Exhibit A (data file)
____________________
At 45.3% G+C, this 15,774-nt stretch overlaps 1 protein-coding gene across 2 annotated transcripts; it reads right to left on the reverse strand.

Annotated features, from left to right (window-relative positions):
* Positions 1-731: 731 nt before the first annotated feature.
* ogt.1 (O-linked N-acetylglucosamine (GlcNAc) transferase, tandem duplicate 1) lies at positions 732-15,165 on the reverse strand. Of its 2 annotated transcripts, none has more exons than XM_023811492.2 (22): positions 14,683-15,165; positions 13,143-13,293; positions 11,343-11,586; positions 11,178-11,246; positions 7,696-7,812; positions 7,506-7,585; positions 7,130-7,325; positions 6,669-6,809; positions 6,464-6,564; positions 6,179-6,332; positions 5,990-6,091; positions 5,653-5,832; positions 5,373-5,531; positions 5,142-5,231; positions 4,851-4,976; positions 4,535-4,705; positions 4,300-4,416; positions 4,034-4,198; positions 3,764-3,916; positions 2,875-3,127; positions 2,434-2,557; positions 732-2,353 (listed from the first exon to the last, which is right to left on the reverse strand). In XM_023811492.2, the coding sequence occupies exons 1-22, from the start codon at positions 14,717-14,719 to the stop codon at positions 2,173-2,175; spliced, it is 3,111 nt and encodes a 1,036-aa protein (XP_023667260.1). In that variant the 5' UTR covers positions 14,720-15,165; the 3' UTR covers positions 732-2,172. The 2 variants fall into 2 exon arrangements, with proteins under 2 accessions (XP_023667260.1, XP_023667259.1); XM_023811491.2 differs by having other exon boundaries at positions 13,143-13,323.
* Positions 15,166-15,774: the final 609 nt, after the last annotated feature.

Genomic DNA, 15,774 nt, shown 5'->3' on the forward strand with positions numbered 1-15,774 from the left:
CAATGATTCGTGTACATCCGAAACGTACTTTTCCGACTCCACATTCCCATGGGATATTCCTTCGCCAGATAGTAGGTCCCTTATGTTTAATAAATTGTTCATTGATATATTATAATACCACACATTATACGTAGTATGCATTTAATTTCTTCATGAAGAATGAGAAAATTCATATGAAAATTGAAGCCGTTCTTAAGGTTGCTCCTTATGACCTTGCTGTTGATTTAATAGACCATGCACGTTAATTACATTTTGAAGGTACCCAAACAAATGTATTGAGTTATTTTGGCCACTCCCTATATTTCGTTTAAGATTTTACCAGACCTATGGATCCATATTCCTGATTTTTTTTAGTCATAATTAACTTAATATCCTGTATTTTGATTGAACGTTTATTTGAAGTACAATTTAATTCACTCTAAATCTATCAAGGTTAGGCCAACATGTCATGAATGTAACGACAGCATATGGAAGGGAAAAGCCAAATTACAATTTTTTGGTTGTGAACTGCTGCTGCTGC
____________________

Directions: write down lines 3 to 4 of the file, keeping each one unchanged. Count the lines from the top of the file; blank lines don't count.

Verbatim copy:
* Positions 1-731: 731 nt before the first annotated feature.
* ogt.1 (O-linked N-acetylglucosamine (GlcNAc) transferase, tandem duplicate 1) lies at positions 732-15,165 on the reverse strand. Of its 2 annotated transcripts, none has more exons than XM_023811492.2 (22): positions 14,683-15,165; positions 13,143-13,293; positions 11,343-11,586; positions 11,178-11,246; positions 7,696-7,812; positions 7,506-7,585; positions 7,130-7,325; positions 6,669-6,809; positions 6,464-6,564; positions 6,179-6,332; positions 5,990-6,091; positions 5,653-5,832; positions 5,373-5,531; positions 5,142-5,231; positions 4,851-4,976; positions 4,535-4,705; positions 4,300-4,416; positions 4,034-4,198; positions 3,764-3,916; positions 2,875-3,127; positions 2,434-2,557; positions 732-2,353 (listed from the first exon to the last, which is right to left on the reverse strand). In XM_023811492.2, the coding sequence occupies exons 1-22, from the start codon at positions 14,717-14,719 to the stop codon at positions 2,173-2,175; spliced, it is 3,111 nt and encodes a 1,036-aa protein (XP_023667260.1). In that variant the 5' UTR covers positions 14,720-15,165; the 3' UTR covers positions 732-2,172. The 2 variants fall into 2 exon arrangements, with proteins under 2 accessions (XP_023667260.1, XP_023667259.1); XM_023811491.2 differs by having other exon boundaries at positions 13,143-13,323.